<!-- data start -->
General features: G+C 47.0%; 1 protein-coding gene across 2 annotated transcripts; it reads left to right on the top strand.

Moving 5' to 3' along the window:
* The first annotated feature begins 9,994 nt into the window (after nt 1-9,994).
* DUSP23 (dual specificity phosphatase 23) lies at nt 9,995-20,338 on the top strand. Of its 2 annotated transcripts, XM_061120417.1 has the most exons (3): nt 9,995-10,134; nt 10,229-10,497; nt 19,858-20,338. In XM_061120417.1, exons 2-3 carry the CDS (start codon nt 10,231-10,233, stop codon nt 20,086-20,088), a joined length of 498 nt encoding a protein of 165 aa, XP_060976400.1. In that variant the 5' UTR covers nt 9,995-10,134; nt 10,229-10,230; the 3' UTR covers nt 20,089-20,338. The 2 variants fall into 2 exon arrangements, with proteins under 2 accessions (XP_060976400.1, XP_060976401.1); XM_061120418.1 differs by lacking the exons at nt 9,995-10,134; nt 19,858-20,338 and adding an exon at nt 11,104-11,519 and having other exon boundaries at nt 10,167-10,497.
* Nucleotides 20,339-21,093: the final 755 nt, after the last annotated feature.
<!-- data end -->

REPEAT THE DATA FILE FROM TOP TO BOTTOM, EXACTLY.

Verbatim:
General features: G+C 47.0%; 1 protein-coding gene across 2 annotated transcripts; it reads left to right on the top strand.

Moving 5' to 3' along the window:
* The first annotated feature begins 9,994 nt into the window (after nt 1-9,994).
* DUSP23 (dual specificity phosphatase 23) lies at nt 9,995-20,338 on the top strand. Of its 2 annotated transcripts, XM_061120417.1 has the most exons (3): nt 9,995-10,134; nt 10,229-10,497; nt 19,858-20,338. In XM_061120417.1, exons 2-3 carry the CDS (start codon nt 10,231-10,233, stop codon nt 20,086-20,088), a joined length of 498 nt encoding a protein of 165 aa, XP_060976400.1. In that variant the 5' UTR covers nt 9,995-10,134; nt 10,229-10,230; the 3' UTR covers nt 20,089-20,338. The 2 variants fall into 2 exon arrangements, with proteins under 2 accessions (XP_060976400.1, XP_060976401.1); XM_061120418.1 differs by lacking the exons at nt 9,995-10,134; nt 19,858-20,338 and adding an exon at nt 11,104-11,519 and having other exon boundaries at nt 10,167-10,497.
* Nucleotides 20,339-21,093: the final 755 nt, after the last annotated feature.